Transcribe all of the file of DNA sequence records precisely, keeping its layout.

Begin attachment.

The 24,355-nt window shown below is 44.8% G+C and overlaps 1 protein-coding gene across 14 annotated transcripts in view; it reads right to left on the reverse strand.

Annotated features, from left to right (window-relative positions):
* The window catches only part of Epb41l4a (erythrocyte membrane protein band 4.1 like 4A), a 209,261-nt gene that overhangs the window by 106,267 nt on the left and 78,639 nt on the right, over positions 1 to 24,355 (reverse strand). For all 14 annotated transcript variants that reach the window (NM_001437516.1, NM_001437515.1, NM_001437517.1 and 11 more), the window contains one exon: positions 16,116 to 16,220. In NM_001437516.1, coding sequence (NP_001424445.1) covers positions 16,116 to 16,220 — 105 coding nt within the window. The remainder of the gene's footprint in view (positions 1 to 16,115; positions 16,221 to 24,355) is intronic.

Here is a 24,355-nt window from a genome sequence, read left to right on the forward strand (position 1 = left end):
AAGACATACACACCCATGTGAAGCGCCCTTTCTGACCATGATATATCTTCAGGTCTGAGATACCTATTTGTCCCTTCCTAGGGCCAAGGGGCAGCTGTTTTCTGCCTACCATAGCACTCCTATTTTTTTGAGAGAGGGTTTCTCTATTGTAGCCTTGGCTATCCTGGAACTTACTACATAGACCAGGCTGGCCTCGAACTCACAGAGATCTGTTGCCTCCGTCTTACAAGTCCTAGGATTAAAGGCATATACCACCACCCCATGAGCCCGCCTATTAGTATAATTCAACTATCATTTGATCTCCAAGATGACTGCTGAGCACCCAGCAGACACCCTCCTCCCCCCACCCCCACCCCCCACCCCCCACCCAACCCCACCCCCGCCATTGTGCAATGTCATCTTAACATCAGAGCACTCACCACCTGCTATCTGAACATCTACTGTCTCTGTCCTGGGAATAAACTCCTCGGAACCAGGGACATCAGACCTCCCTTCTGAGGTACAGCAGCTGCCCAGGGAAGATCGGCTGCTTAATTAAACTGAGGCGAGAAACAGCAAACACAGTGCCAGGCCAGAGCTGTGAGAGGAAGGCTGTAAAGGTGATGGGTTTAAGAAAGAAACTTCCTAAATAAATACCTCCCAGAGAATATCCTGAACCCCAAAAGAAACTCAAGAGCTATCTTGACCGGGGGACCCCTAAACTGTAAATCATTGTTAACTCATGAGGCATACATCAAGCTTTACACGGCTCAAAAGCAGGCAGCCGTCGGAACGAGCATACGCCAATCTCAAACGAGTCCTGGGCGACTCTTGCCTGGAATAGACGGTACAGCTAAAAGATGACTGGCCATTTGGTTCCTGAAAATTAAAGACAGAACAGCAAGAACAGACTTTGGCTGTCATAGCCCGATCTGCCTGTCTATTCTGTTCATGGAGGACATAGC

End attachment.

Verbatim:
The 24,355-nt window shown below is 44.8% G+C and overlaps 1 protein-coding gene across 14 annotated transcripts in view; it reads right to left on the reverse strand.

Annotated features, from left to right (window-relative positions):
* The window catches only part of Epb41l4a (erythrocyte membrane protein band 4.1 like 4A), a 209,261-nt gene that overhangs the window by 106,267 nt on the left and 78,639 nt on the right, over positions 1 to 24,355 (reverse strand). For all 14 annotated transcript variants that reach the window (NM_001437516.1, NM_001437515.1, NM_001437517.1 and 11 more), the window contains one exon: positions 16,116 to 16,220. In NM_001437516.1, coding sequence (NP_001424445.1) covers positions 16,116 to 16,220 — 105 coding nt within the window. The remainder of the gene's footprint in view (positions 1 to 16,115; positions 16,221 to 24,355) is intronic.

Here is a 24,355-nt window from a genome sequence, read left to right on the forward strand (position 1 = left end):
AAGACATACACACCCATGTGAAGCGCCCTTTCTGACCATGATATATCTTCAGGTCTGAGATACCTATTTGTCCCTTCCTAGGGCCAAGGGGCAGCTGTTTTCTGCCTACCATAGCACTCCTATTTTTTTGAGAGAGGGTTTCTCTATTGTAGCCTTGGCTATCCTGGAACTTACTACATAGACCAGGCTGGCCTCGAACTCACAGAGATCTGTTGCCTCCGTCTTACAAGTCCTAGGATTAAAGGCATATACCACCACCCCATGAGCCCGCCTATTAGTATAATTCAACTATCATTTGATCTCCAAGATGACTGCTGAGCACCCAGCAGACACCCTCCTCCCCCCACCCCCACCCCCCACCCCCCACCCAACCCCACCCCCGCCATTGTGCAATGTCATCTTAACATCAGAGCACTCACCACCTGCTATCTGAACATCTACTGTCTCTGTCCTGGGAATAAACTCCTCGGAACCAGGGACATCAGACCTCCCTTCTGAGGTACAGCAGCTGCCCAGGGAAGATCGGCTGCTTAATTAAACTGAGGCGAGAAACAGCAAACACAGTGCCAGGCCAGAGCTGTGAGAGGAAGGCTGTAAAGGTGATGGGTTTAAGAAAGAAACTTCCTAAATAAATACCTCCCAGAGAATATCCTGAACCCCAAAAGAAACTCAAGAGCTATCTTGACCGGGGGACCCCTAAACTGTAAATCATTGTTAACTCATGAGGCATACATCAAGCTTTACACGGCTCAAAAGCAGGCAGCCGTCGGAACGAGCATACGCCAATCTCAAACGAGTCCTGGGCGACTCTTGCCTGGAATAGACGGTACAGCTAAAAGATGACTGGCCATTTGGTTCCTGAAAATTAAAGACAGAACAGCAAGAACAGACTTTGGCTGTCATAGCCCGATCTGCCTGTCTATTCTGTTCATGGAGGACATAGC